• FD interest income is added to normal income and taxed as per one’s tax slab. But liquid funds held for 3+ years, the gains are classified as long-term capital gains and taxed at 20% with indexation. So this lowers the impact of taxes on liquid fund returns. That’s not all. Tax on FD interest is to be paid prospectively even before interest is received. But taxes on gains from liquid fund are to be paid only at the time of selling.
• When it comes to liquidity, FDs are generally available in 1-2 days’ time. And if made online, it’s possible to get money in less than a day (and in some cases immediately too). But premature withdrawal attracts penalty and reduces the applicable interest rate. Liquid funds, on other hand, are also available with 1-2 working days. But there is no penalty for premature withdrawal and you can withdraw any amount you wish. It’s not like FD where partial withdrawals are generally not possible. One needs to break the complete FD prematurely even if the need is for a smaller amount.
Based on these factors, one can decide whether to just put the remaining money in FD or in liquid funds or divide it amongst the two.
Here is a sample suggestion of how to park an amount equal to six month’s expenses for common people:
• Park money worth 1-2 months of expenses in savings account. This takes care of immediate liquidity needs.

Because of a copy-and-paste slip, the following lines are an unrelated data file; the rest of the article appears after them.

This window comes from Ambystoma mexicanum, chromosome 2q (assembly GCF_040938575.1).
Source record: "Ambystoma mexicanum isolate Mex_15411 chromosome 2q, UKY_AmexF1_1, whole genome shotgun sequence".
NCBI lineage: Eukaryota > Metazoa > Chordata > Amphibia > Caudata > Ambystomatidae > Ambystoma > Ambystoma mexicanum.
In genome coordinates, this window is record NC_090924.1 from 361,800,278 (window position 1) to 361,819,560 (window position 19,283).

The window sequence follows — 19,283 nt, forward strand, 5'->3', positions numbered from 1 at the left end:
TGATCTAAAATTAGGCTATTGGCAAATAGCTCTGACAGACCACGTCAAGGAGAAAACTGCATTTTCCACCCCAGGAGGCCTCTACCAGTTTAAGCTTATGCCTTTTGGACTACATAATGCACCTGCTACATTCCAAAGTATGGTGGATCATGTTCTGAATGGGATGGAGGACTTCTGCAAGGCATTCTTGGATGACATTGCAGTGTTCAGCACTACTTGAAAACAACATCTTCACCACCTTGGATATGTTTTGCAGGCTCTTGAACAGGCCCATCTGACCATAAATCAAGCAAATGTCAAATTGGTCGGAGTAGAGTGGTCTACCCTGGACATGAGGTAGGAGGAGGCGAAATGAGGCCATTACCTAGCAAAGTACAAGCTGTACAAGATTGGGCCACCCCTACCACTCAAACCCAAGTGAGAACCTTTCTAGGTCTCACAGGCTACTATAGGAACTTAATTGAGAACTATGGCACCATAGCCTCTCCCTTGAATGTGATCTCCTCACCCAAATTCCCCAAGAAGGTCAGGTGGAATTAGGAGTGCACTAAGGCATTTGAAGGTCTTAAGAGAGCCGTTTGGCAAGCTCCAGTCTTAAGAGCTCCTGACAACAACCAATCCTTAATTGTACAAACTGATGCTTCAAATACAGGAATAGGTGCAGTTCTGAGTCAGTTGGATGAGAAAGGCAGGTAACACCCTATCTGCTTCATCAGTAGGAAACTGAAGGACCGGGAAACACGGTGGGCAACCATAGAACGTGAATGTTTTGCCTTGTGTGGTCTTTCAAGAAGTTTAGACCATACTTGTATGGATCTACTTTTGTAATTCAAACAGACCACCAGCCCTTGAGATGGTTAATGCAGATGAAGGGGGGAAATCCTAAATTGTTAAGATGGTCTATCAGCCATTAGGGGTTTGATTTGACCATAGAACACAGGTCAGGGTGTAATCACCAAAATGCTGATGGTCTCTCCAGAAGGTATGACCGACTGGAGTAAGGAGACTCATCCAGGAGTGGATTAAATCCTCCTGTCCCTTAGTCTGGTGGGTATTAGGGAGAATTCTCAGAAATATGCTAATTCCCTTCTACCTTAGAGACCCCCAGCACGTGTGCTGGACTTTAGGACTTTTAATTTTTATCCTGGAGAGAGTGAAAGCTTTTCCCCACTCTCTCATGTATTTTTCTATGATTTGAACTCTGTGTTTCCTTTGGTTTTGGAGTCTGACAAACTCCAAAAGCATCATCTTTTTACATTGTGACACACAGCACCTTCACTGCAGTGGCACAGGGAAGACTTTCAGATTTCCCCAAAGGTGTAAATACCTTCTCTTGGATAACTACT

• If it’s all about safety for you, then simply stick with FD for the remaining amount.
• But if you are willing to see the benefits of liquid funds (like potential for better returns, better taxability if held for long, decent liquidity, ability to withdraw partial amounts as and when needed, etc.), then consider putting some money in liquid funds too. You can split it equally between FD and Liquid fund for starters and gradually increase.
• If it’s a falling interest rate scenario, one can be tactical and even go big on FDs to lock-in higher interest rates. Taking the FD route in a falling rate scenario will allow him/her to lock-in comparatively higher rates for the chosen duration. In a way, it eliminates the reinvestment risk for a decent duration if a longish FD tenure is chosen. In a falling rate scenario, my understanding is that debt funds would maintain comparatively higher portfolio maturities. Some debt fund managers might deliver even better returns, by being tactically opportunistic by maintaining higher portfolio maturities.
• But for a conservative investor, he might still prefer the surety of an FD when there is an opportunity to lock-in rates at higher levels, given the fact that debt funds space is not just open to unfriendly-rate-movement-risk but also to other rare-but-not-impossible scenarios of downgrades, partial defaults of papers held, etc.
However, if you are not sure what’s right for you, then consult your investment advisor to guide you with this and other aspects of financial planning.